While streaming is the music industry’s cash cow these days, CDs aren’t dead yet. According to the Recording Industry Association of America CD sales rose 21 percent to $584 million in 2021, marking the first annual increase in CD sales in the United States . The RIAA notes that many record stores have reopened and artists have resumed selling music at shows after COVID-19 put everything on hold.
As in the past 15 years, vinyl sales continue to grow. Revenue rose a whopping 61 percent to $1 billion in 2021. It’s the first time since 1986 that vinyl sales have reached this milestone. Including other formats, US physical music sales totaled $1.66 billion last year.
The RIAA notes that the only major recorded format that saw sales decline over the past year was digital downloads. Sales fell 12 percent to $587 million — just $3 million more than CD earnings for 2021.
Unsurprisingly, streaming earnings are still skyrocketing. Including platforms such as digital radio, total revenue rose 23.8 percent to $12.4 billion last year. Paid subscriptions accounted for $9.5 billion of that (up 23 percent from 2020). According to the RIAA, the number of paid subscriptions rose by 11 percent to an average of 84 million. Numbers can vary throughout the year as people cancel memberships and sign up.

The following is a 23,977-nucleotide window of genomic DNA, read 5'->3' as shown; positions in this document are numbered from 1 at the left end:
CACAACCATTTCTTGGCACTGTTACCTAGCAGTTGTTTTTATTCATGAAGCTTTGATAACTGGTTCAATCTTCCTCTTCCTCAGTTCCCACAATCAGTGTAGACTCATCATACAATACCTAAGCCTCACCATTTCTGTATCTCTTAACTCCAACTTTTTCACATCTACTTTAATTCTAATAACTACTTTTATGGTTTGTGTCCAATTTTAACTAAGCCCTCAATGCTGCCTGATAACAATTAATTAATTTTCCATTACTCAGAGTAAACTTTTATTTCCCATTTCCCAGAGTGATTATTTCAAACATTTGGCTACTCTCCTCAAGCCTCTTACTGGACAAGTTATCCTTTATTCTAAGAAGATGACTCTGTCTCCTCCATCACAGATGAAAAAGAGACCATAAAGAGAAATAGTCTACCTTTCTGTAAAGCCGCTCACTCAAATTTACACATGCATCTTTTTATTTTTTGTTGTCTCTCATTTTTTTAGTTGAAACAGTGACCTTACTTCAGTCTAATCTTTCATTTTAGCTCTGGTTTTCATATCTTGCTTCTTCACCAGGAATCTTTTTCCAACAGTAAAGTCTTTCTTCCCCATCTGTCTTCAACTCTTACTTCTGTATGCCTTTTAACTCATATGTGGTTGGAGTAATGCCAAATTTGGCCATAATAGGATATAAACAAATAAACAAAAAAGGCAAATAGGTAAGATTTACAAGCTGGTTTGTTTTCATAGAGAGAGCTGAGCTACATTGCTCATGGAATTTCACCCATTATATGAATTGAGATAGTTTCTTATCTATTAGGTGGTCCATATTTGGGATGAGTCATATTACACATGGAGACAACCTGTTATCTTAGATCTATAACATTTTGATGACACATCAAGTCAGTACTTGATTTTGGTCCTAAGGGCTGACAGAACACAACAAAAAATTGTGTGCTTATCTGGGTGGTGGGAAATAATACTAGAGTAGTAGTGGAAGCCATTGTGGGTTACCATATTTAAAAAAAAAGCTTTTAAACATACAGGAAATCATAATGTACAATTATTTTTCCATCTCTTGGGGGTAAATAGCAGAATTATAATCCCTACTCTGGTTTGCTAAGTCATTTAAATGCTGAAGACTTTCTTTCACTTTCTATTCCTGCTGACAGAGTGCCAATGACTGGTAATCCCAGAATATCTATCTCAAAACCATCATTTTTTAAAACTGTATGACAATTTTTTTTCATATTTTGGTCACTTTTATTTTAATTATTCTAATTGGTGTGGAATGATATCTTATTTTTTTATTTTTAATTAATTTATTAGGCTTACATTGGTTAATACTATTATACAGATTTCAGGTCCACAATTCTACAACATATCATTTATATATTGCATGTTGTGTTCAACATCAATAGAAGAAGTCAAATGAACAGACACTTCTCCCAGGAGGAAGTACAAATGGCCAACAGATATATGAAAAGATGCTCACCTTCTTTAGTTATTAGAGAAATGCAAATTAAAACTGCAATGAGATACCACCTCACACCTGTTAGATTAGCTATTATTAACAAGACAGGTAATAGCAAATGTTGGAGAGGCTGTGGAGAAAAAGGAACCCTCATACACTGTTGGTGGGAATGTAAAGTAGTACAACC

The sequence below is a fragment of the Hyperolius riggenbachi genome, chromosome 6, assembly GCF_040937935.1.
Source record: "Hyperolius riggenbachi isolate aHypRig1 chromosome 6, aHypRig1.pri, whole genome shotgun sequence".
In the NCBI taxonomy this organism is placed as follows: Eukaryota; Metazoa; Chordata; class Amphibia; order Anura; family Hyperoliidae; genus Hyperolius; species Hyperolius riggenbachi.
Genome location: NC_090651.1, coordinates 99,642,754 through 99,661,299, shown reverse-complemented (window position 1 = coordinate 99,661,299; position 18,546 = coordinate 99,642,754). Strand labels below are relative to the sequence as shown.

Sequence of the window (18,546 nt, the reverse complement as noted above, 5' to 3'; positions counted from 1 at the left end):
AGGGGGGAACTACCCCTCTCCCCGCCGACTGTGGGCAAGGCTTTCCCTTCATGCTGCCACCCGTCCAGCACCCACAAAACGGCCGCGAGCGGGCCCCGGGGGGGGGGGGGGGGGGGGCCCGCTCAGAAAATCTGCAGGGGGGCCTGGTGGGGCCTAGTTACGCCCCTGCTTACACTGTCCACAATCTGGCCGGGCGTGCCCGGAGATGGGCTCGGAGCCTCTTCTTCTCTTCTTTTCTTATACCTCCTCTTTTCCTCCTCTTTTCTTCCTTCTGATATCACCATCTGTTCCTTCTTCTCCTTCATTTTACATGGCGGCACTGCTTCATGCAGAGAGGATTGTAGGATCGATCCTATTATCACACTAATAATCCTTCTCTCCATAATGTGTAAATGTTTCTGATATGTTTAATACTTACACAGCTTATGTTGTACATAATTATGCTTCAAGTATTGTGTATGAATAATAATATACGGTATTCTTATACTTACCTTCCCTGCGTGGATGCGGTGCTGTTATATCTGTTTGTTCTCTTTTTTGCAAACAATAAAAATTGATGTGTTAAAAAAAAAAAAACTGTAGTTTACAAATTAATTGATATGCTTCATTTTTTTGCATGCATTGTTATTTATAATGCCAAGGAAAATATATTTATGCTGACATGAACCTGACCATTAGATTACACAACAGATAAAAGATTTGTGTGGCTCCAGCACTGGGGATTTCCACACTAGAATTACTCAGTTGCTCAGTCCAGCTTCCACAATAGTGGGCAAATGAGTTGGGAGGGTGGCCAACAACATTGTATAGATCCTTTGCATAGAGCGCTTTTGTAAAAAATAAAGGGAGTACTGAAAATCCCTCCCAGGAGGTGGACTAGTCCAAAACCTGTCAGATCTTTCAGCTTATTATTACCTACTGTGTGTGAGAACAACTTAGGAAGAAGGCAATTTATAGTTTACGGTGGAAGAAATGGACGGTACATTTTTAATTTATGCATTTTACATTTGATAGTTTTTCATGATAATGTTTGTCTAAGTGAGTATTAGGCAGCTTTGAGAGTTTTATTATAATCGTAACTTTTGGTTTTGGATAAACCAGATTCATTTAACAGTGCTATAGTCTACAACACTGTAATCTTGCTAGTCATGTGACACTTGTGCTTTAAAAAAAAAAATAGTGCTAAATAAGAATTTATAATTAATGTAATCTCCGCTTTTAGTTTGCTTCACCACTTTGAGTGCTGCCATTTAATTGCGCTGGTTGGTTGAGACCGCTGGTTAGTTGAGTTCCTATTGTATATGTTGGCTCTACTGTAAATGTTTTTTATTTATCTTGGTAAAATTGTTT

While artists have long been demanding from platforms, streaming is by far the most important revenue generator for the music industry, accounting for 83 percent of total revenue. Nonetheless, the increase in physical media sales is encouraging for fans of this format and should reassure artists that they can still make money selling CDs. Record stores will be around for a while.
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